Tanzania’s inflation rate reached 3.8 percent in July: the highest level to have been registered in a period of 19 months.
The last time that the annual headline inflation rate was quoted at 3.8 percent was in December 2019 when it remained at the same level recorded in November 2019.
Since then, it hovered between 3.0 and 3.5 percent before rising to 3.6 percent in June 2021.
The National Bureau of Statistics (NBS) said yesterday that the increase in the speed of price rises in July was primarily on account of skyrocketing prices of food items and non-alcoholic beverages.
“The increase in headline inflation rate means that the speed of price change for commodities for the year ended July 2021 has increased compared to the speed that was recorded for the year ended June 2021,” said the NBS’ acting director for Population Census and Social Statistics, Ms Ruth Minja.
Food and Non-Alcoholic Beverages Inflation Rate for the month of July 2021 increased to 5.1 percent from 4.7 percent that was recorded in June 2021.
The annual inflation rate for all items – except food and non-alcoholic beverages – increased to 3.3 percent in July, from 3.2 percent registered in June.
The increase in the overall index was mainly attributed to price increases for some non-food items.
Some non-food items that contributed to the increase of the index include kerosene (by 5 percent), charcoal (1.3 percent), diesel (5.1 percent) and petrol, 5.4 percent.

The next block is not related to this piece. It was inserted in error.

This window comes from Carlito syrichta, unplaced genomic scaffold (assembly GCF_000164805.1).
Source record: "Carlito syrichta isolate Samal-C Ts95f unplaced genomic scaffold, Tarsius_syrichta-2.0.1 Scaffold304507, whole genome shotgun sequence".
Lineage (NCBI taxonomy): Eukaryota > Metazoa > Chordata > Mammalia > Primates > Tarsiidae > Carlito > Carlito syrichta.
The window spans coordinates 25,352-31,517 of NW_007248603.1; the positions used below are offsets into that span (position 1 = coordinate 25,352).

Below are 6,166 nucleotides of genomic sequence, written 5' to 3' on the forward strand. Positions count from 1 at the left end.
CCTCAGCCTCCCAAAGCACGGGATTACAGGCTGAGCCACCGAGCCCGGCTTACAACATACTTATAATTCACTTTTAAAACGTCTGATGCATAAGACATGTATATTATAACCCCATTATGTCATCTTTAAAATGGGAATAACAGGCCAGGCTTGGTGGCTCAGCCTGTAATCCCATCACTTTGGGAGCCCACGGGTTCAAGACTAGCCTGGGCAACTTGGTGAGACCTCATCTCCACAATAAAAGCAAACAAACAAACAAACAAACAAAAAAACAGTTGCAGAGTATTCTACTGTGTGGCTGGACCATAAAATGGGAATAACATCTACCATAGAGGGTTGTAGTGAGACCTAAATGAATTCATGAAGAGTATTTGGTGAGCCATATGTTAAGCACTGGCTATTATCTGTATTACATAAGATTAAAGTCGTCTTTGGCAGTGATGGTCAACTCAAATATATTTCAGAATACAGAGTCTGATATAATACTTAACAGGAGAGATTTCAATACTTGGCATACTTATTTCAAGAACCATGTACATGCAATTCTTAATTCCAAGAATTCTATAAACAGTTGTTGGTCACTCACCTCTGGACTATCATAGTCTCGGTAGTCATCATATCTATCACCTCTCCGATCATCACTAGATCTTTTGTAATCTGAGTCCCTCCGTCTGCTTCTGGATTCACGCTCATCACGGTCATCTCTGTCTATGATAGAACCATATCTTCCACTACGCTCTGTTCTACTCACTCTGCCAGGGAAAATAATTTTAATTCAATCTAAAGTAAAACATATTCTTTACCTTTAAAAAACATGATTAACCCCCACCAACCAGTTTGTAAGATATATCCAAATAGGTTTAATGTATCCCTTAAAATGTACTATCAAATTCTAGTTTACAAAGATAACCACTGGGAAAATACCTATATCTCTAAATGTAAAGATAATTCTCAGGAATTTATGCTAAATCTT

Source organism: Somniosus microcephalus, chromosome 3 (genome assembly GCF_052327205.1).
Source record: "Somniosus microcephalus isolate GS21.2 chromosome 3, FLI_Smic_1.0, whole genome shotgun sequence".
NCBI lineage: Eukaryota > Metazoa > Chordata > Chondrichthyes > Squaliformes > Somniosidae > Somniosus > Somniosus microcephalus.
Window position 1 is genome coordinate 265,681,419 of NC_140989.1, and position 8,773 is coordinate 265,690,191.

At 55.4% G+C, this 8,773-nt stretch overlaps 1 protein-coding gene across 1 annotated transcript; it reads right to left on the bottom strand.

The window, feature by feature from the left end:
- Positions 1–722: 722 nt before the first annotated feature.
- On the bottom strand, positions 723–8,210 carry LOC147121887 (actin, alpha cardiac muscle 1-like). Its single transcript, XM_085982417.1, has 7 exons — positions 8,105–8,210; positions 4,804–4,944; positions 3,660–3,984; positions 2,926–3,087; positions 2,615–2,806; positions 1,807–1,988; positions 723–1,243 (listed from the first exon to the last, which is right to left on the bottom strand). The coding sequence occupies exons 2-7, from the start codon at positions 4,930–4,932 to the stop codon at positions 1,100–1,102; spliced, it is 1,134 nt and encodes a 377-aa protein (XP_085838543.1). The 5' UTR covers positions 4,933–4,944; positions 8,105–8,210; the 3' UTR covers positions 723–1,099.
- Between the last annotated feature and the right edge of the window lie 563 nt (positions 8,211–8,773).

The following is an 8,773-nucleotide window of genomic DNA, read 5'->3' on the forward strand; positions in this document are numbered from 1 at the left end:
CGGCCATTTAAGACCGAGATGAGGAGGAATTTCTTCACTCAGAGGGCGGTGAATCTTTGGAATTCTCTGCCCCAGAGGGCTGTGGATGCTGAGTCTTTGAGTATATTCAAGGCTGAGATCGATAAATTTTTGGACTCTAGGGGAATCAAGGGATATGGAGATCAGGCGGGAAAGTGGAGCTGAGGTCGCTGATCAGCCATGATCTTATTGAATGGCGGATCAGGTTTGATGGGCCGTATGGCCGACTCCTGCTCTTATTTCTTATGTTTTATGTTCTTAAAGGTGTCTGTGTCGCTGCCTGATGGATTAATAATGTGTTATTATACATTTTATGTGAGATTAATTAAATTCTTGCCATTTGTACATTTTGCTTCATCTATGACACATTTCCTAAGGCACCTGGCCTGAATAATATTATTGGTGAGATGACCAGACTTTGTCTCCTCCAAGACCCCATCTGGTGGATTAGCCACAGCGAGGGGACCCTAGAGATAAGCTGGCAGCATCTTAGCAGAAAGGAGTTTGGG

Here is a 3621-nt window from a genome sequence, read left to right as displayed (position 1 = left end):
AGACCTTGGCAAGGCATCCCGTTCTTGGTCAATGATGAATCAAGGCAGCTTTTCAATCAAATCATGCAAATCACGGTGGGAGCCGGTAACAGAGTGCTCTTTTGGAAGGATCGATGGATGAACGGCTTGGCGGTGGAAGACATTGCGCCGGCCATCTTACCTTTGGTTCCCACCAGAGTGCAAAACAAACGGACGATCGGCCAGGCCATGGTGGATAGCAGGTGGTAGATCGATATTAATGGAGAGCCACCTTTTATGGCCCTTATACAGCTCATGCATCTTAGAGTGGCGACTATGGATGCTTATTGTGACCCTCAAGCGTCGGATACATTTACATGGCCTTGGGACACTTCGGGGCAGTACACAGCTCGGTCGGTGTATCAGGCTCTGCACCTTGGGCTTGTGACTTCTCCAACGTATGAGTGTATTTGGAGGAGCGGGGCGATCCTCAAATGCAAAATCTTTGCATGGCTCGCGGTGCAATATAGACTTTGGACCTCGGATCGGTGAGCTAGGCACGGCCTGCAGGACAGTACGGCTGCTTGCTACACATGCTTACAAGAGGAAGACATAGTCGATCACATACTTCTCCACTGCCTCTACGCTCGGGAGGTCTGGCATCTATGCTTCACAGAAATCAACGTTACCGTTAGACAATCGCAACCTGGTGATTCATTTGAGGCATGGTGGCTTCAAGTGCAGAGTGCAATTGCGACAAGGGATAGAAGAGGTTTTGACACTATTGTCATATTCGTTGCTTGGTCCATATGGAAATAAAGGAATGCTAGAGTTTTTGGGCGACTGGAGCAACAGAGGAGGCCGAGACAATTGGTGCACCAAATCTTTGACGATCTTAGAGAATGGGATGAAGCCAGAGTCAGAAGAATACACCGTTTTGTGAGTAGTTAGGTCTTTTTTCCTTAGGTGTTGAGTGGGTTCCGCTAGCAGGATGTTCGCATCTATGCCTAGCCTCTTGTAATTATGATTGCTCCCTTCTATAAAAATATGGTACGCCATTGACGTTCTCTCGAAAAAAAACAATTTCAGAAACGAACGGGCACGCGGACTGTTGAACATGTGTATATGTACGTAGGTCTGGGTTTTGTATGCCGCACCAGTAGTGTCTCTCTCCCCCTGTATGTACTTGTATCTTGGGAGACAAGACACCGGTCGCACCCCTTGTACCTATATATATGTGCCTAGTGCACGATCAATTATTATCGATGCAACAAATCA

On July 1, the government adjusted fuel prices upwards in an attempt to collect a Sh100 fuel levy on every litre of petrol, diesel and kerosene to partly finance the Sh36.68 trillion government budget for the 2021/22 financial year.
In line with rising global prices for fuel, the Energy and Water Utilities Regulatory Authority (Ewura) finally raised the July 2021 retail prices of petrol, diesel and kerosene by Sh156, Sh142 and Sh164 per litre respectively for the products imported through the country’s largest port, Dar es Salaam.
Meanwhile, a comparison of inflation rates across the region shows that the neighbouring countries of Kenya and Uganda within the East African Community (EAC) also recorded a slight increase in the percentage of price changes.
The annual inflation rate in Kenya rose to 6.44 percent in July 2021, up from 6.32 percent in June.
The annual inflation rate in Uganda edged upwards, to 2.1 percent in July 2021 – up from two percent in the previous month.
Observers say this was mainly due to a smaller drop in housing and utilities (-0.9 percent as against -1.5 percent in July), and a rebound in the cost of food and non-alcoholic beverages (0.7 percent versus -1.6 percent).
SOURCE: THE CITIZEN.
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